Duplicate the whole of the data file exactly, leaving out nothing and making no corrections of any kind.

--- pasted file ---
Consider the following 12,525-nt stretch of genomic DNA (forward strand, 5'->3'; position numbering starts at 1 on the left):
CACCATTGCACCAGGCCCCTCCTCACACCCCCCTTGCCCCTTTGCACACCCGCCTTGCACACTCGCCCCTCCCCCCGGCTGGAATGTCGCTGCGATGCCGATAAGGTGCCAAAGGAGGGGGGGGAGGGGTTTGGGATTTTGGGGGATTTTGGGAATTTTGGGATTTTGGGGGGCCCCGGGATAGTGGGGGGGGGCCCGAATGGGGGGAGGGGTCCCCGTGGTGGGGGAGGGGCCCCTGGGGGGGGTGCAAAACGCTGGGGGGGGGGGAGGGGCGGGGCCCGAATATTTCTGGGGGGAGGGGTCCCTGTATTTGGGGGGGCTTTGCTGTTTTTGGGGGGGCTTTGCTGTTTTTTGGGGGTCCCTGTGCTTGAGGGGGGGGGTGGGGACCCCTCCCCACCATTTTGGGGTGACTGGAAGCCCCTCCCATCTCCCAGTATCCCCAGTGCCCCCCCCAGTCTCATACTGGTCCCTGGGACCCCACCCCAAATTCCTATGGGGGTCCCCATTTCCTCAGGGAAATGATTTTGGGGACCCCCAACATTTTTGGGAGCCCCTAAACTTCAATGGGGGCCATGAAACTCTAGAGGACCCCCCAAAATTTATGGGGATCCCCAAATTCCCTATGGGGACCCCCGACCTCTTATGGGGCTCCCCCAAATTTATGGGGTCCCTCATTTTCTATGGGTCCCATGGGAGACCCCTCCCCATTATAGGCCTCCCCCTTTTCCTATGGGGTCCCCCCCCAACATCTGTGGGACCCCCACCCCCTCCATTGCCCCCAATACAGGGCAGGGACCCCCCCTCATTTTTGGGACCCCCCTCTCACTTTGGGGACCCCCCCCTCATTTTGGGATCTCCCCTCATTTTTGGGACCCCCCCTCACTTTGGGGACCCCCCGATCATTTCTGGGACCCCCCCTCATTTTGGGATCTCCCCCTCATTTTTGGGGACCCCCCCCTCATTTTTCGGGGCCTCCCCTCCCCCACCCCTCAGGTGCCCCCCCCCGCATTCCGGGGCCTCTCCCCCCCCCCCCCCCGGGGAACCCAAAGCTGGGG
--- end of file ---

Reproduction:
Consider the following 12,525-nt stretch of genomic DNA (forward strand, 5'->3'; position numbering starts at 1 on the left):
CACCATTGCACCAGGCCCCTCCTCACACCCCCCTTGCCCCTTTGCACACCCGCCTTGCACACTCGCCCCTCCCCCCGGCTGGAATGTCGCTGCGATGCCGATAAGGTGCCAAAGGAGGGGGGGGAGGGGTTTGGGATTTTGGGGGATTTTGGGAATTTTGGGATTTTGGGGGGCCCCGGGATAGTGGGGGGGGGCCCGAATGGGGGGAGGGGTCCCCGTGGTGGGGGAGGGGCCCCTGGGGGGGGTGCAAAACGCTGGGGGGGGGGGAGGGGCGGGGCCCGAATATTTCTGGGGGGAGGGGTCCCTGTATTTGGGGGGGCTTTGCTGTTTTTGGGGGGGCTTTGCTGTTTTTTGGGGGTCCCTGTGCTTGAGGGGGGGGGTGGGGACCCCTCCCCACCATTTTGGGGTGACTGGAAGCCCCTCCCATCTCCCAGTATCCCCAGTGCCCCCCCCAGTCTCATACTGGTCCCTGGGACCCCACCCCAAATTCCTATGGGGGTCCCCATTTCCTCAGGGAAATGATTTTGGGGACCCCCAACATTTTTGGGAGCCCCTAAACTTCAATGGGGGCCATGAAACTCTAGAGGACCCCCCAAAATTTATGGGGATCCCCAAATTCCCTATGGGGACCCCCGACCTCTTATGGGGCTCCCCCAAATTTATGGGGTCCCTCATTTTCTATGGGTCCCATGGGAGACCCCTCCCCATTATAGGCCTCCCCCTTTTCCTATGGGGTCCCCCCCCAACATCTGTGGGACCCCCACCCCCTCCATTGCCCCCAATACAGGGCAGGGACCCCCCCTCATTTTTGGGACCCCCCTCTCACTTTGGGGACCCCCCCCTCATTTTGGGATCTCCCCTCATTTTTGGGACCCCCCCTCACTTTGGGGACCCCCCGATCATTTCTGGGACCCCCCCTCATTTTGGGATCTCCCCCTCATTTTTGGGGACCCCCCCCTCATTTTTCGGGGCCTCCCCTCCCCCACCCCTCAGGTGCCCCCCCCCGCATTCCGGGGCCTCTCCCCCCCCCCCCCCCGGGGAACCCAAAGCTGGGG